Ask a Chef: Daniel Biron

Daniel Biron falls under that lucky category of “globetrotting chef.” The 37-year-old ethical vegan hails from Brazil, but has lived and cooked in Paris, New York, and—most recently—Copenhagen, where he exercised his culinary talents in one of the world’s most celebrated restaurants, Noma.

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Daniel Biron falls under that lucky category of “globetrotting chef.” The 37-year-old ethical vegan hails from Brazil, but has lived and cooked in Paris, New York, and—most recently—Copenhagen, where he exercised his culinary talents in one of the world’s most celebrated restaurants, Noma. Now back in Rio de Janeiro, Daniel shares his kitchen credo and serves it with a scoop of food forecasting.

You’re originally from Brazil and studied at the Natural Gourmet Institute. How did you end up moving to Paris?

During culinary school, I fell in love with New York’s vegan food scene and stayed for two years while doing a few internships and projects, such as recipe testing for the Candle 79 cookbook. In October 2011, I volunteered at the Paris Vegan Day event, and I met Deborah Pivain and everyone from Gentle Gourmet. The Gentle Gourmet Café was still a project, and once they decided to move forward I got invited to be the opening chef. It was an incredible opportunity, so I moved to Paris in May 2012.

You recently spent one month at revered Copenhagen restaurant Noma. Tell us about your experience there.

Noma is a unique place. Employees from all over the world share and give their best, while eager to learn Nordic contemporary cuisine. As a two-star Michelin rated restaurant, expectations are high, and we were constantly pushed to our limits. Although one month would never be enough to comprehend what goes on in all sections of the kitchen and in service, it was a good opportunity to show that we don’t need to compromise flavor when eating vegan.

What are some Brazilian food specialties vegetarians can look forward to trying when visiting?

Brazil is large and diverse, so that varies by region. You can find naturally veg food everywhere: fresh juices, vegetables, fruits, beans, grains, nuts, and seeds. Another good example is tapioca. It is made of manioc (cassava) and it’s been a staple in northeast Brazil for centuries. It has become a very trendy food in cities like Rio de Janeiro and São Paulo. “Cuscuz de Tapioca” is a sweet treat made of coconut, coconut milk, sugar, and tapioca flour. Tapioca crêpes, manioc fries, and manioc flour (farofa) are also great and vegan most of the time.

Rumor has it you’re launching a restaurant this year. What can you tell us about it?

I am very excited about it. As vegan food goes mainstream in many cities across North America and Europe, the trend is slowly arriving in Brazil, where most vegetarian restaurants still have a New Age-y, natural-foods look. Our restaurant will have contemporary décor and ambiance and professional service. Ultimately, our intention is to make a regular restaurant that happens to be plant-based and that can surprise vegans, vegetarians, and omnivores alike, with beautiful and tasty food.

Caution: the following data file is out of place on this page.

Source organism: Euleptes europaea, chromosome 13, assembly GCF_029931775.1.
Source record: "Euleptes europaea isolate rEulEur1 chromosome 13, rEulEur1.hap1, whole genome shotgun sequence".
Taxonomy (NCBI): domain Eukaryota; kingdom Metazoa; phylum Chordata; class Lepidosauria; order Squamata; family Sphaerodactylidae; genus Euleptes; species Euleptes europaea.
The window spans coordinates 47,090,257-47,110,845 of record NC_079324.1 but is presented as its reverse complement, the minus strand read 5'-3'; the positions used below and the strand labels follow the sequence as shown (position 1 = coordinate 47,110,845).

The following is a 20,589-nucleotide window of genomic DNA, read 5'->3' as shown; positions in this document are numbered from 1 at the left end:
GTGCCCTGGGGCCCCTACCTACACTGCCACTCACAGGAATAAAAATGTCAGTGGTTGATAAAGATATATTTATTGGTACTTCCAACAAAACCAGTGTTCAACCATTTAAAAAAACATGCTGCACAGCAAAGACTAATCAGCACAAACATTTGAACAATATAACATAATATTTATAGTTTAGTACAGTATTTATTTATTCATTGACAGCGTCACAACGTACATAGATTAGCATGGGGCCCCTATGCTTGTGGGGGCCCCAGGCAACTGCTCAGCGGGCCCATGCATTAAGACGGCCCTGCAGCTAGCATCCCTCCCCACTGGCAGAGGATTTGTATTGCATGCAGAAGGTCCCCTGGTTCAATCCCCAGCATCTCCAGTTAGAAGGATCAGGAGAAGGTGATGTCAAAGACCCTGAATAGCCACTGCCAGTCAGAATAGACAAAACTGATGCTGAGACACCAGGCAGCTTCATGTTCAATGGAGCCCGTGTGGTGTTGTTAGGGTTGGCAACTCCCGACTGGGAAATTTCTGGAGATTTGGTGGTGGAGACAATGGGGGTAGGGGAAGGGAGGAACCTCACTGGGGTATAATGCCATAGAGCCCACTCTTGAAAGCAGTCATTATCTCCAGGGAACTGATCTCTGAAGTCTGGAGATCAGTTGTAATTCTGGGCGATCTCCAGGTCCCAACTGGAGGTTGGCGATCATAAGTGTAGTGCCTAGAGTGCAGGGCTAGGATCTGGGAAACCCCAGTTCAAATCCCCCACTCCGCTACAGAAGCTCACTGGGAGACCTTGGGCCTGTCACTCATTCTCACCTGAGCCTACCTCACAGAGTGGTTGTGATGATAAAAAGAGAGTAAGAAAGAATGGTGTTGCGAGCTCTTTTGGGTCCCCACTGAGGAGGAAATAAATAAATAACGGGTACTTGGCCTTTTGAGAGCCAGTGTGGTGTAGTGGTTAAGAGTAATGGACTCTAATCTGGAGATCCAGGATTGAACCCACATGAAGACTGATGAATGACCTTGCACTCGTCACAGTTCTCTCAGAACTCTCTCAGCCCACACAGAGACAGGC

What is your food philosophy, and what dish of yours exemplifies that?

I am opinionated in terms of using whole, fresh, organic, seasonal, and local products. I like making most preparations from scratch. I support fair trade, sustainable sourcing, local communities, and social responsibility. I’m fond of contemporary international vegan cuisine, with influences from several ethnic cuisines around the globe. I am also fascinated by street and comfort foods; I like fusing elements from that with contemporary techniques. In my opinion, food must be as nourishing to the eye as [it is] to the palate.

I love a regional Brazilian dish called Moqueca (pronounced “mo-KEH-kah”). The vegan version uses vegetables, seaweed, fresh hearts of palm or plantains, and is served with white rice and Pirão (a tapioca flour purée). I created a vegan Moqueca risotto that combines some of those ingredients in risotto form, with whole-grain Arborio rice and seasonal veggies.

What indispensible culinary tip can you offer chefs and home cooks?

It would certainly be to develop curiosity. That means: explore the food universe and constantly experiment; get to know ingredients, farmers, production methods, and cooking techniques; eat out and experience new flavors and popular food culture; travel, refine your taste buds, and share knowledge; be open to feedback, challenge yourself, and never be afraid to ask.

Are there any food trends that you are excited about right now?

I was recently reading the American National Restaurant Association 2014 Culinary Forecast, and I got excited to see that so much of my food philosophy is considered a trend. Fresh and organic, locally grown produce, whole and healthy meals, traditional foods, raw and living foods, environmental sustainability, and gluten-free cuisine. The most exciting trend, though, is having vegetables as the centerpiece of the plate, hence the amount of high-end restaurants offering vegetarian tasting menus.

For me, those “trends” just naturally seem to be the right thing: for the animals, for our health, for future generations, and for the environment. I don’t see them as trends, but as necessary steps to a more just, compassionate, and sustainable planet.


Aurelia d’Andrea’s passion for travel is deeply intertwined with her love of food. Whether in Perth, Prague, or Phnom Penh, she always gravitates toward local markets in search of edible treasures, and takes pleasure in recreating tasty travel memories at home in her tiny Parisian kitchen.